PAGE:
Steve Jones, ARCH’s Wales director said: “Misuse of drugs can have a catastrophic impact not only on the physical and mental health and wellbeing of the individual - but also on family relationships and wider communities.

“Our aim is to help our service users to break down the barriers to recovery and break out of the cycle of self destruction, which ultimately leads to offending behaviour.”

LAST week the Leader discovered used needles near the Dyfed Drive Estate in Queensferry.

Residents described the drugs problem on an estate as being sheer hell.

They labelled it a disgrace – saying they feel intimidated and “scared to let their children play outside”.

They also claimed dealers have been supplying drugs on the children’s park, and gangs of up to 30 people congregate on the fly-over – the only access on to the estate by foot.

Police responded saying they were planning on stepping up patrols in the area, and were working with Flintshire Council to clear up the area.

A police spokesman said they had called a meeting with concerned residents last month but only two residents turned up.

He added: “Last week an officer met the same two residents again to see if they could help get more people interested in meetings on the issues in Radnor Close and Dyfed Drive and that they are still waiting to hear.”

 EARLIER this month discarded syringes were found in the Deans Place area of Connah’s Quay.

Cllr Bernie Attridge, deputy leader of Flintshire Council, made the discovery and described those responsible as being “the scum of the earth”.

He said one resident told him that her husband was out with their grandson - who went to pick the used syringe up off the floor.

ARCH Initiatives offers a wide range of therapeutic and support services to people with substance misuse problems, enabling them to focus on positive solutions and recovery.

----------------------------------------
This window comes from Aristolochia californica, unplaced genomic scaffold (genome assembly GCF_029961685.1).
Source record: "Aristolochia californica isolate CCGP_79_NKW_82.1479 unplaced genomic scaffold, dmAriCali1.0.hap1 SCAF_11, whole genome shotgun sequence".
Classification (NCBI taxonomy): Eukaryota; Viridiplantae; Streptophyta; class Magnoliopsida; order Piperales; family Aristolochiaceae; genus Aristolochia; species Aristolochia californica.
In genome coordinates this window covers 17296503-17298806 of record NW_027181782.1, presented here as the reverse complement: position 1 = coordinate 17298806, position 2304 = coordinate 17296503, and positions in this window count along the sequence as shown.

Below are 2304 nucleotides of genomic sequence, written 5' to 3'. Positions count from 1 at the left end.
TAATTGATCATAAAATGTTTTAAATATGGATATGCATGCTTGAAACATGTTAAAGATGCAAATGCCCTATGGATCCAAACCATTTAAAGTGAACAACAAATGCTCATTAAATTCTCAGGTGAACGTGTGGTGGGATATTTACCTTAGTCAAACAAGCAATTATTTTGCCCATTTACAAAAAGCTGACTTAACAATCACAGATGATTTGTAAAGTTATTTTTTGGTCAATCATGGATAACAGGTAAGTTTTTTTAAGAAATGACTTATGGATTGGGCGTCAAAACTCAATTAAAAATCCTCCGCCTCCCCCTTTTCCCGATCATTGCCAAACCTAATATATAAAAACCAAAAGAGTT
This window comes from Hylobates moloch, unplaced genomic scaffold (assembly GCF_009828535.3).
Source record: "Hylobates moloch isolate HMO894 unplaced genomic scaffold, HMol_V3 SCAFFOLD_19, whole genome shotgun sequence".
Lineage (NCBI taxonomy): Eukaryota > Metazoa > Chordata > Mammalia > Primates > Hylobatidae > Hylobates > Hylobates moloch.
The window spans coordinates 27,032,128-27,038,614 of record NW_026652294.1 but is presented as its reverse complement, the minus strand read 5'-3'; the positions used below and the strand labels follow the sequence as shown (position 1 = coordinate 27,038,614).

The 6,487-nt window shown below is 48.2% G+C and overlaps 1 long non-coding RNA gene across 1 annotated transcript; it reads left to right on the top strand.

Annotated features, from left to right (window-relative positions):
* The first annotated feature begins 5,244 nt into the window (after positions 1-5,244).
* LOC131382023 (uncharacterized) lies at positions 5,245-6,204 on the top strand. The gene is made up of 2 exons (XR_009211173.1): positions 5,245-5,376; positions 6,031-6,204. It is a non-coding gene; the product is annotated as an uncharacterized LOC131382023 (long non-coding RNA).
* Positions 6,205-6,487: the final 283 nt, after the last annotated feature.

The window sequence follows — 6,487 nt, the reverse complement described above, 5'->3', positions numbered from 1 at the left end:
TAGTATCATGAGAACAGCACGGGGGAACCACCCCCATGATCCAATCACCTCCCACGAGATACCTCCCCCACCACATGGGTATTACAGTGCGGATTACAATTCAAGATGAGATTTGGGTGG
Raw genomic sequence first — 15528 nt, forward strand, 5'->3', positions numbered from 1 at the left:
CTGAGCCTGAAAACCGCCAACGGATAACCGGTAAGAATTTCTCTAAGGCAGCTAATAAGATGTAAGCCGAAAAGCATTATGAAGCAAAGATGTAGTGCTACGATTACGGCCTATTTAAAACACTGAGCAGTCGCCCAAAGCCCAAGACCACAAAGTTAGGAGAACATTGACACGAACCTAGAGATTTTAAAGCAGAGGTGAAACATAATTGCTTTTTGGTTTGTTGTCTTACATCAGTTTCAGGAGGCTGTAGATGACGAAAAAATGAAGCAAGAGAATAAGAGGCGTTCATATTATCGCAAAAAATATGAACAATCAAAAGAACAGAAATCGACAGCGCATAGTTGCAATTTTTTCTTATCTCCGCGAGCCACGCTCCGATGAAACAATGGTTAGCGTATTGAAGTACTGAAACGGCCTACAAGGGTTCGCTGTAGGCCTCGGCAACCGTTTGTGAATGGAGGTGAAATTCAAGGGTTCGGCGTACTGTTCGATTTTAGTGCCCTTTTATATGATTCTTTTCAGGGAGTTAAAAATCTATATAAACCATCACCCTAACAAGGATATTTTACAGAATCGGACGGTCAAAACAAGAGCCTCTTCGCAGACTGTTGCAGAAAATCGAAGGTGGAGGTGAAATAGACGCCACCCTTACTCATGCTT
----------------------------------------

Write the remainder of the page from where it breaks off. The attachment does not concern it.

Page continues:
Lynn May, of ARCH, said: “Approximately 75 people access our support services in Shotton every week.

“More than half (54 per cent) of those with whom we work are drug free and stable at the end of their six month treatment programme.

“More than eight out of 10 of our service users in Shotton achieve important positive milestones such as getting a house or obtaining a job.”

She added: “We work closely with individuals to help them to understand the wider issues underlying their drug misuse and recognise triggers and cravings.

“Our services include one to one advice sessions on harm reduction and relapse prevention as well as crisis intervention support.

“We have a Monday morning drop in session in which service users are supported through difficult or crisis situations in order to minimise harm.”

During their visit service users area also able to access washing and laundry facilities as well as light snacks.

Two additional crisis intervention drop-in sessions are held on Monday and Thursday afternoons between 3pm and 5pm. Services users are assisted with a range of enquiries from housing to health issues.

Ms May added: “In addition we work in partnership with other agencies throughout Flintshire on wider aspects such as reducing offending behaviour, homelessness prevention and improving independent living skills.”